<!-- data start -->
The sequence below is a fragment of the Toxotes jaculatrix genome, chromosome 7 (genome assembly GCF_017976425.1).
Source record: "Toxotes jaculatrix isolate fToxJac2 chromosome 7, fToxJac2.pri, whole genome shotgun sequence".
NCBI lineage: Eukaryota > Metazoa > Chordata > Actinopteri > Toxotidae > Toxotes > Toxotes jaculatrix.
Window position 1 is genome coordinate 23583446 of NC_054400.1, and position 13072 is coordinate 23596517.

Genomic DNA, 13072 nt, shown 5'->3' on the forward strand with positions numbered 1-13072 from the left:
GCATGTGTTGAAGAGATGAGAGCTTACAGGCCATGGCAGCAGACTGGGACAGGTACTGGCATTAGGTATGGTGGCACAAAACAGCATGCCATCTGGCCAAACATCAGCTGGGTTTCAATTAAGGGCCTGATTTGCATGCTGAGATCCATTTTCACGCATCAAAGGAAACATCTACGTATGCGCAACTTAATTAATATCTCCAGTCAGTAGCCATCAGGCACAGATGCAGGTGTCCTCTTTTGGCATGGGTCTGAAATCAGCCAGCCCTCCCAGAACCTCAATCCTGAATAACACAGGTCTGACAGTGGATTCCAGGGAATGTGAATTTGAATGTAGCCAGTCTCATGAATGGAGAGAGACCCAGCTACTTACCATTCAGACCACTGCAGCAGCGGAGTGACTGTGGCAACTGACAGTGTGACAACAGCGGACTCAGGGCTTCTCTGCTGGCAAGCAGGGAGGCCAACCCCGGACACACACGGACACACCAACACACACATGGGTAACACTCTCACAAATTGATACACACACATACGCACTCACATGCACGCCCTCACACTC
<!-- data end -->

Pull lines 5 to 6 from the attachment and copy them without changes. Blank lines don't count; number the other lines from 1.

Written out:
Genomic DNA, 13072 nt, shown 5'->3' on the forward strand with positions numbered 1-13072 from the left:
GCATGTGTTGAAGAGATGAGAGCTTACAGGCCATGGCAGCAGACTGGGACAGGTACTGGCATTAGGTATGGTGGCACAAAACAGCATGCCATCTGGCCAAACATCAGCTGGGTTTCAATTAAGGGCCTGATTTGCATGCTGAGATCCATTTTCACGCATCAAAGGAAACATCTACGTATGCGCAACTTAATTAATATCTCCAGTCAGTAGCCATCAGGCACAGATGCAGGTGTCCTCTTTTGGCATGGGTCTGAAATCAGCCAGCCCTCCCAGAACCTCAATCCTGAATAACACAGGTCTGACAGTGGATTCCAGGGAATGTGAATTTGAATGTAGCCAGTCTCATGAATGGAGAGAGACCCAGCTACTTACCATTCAGACCACTGCAGCAGCGGAGTGACTGTGGCAACTGACAGTGTGACAACAGCGGACTCAGGGCTTCTCTGCTGGCAAGCAGGGAGGCCAACCCCGGACACACACGGACACACCAACACACACATGGGTAACACTCTCACAAATTGATACACACACATACGCACTCACATGCACGCCCTCACACTC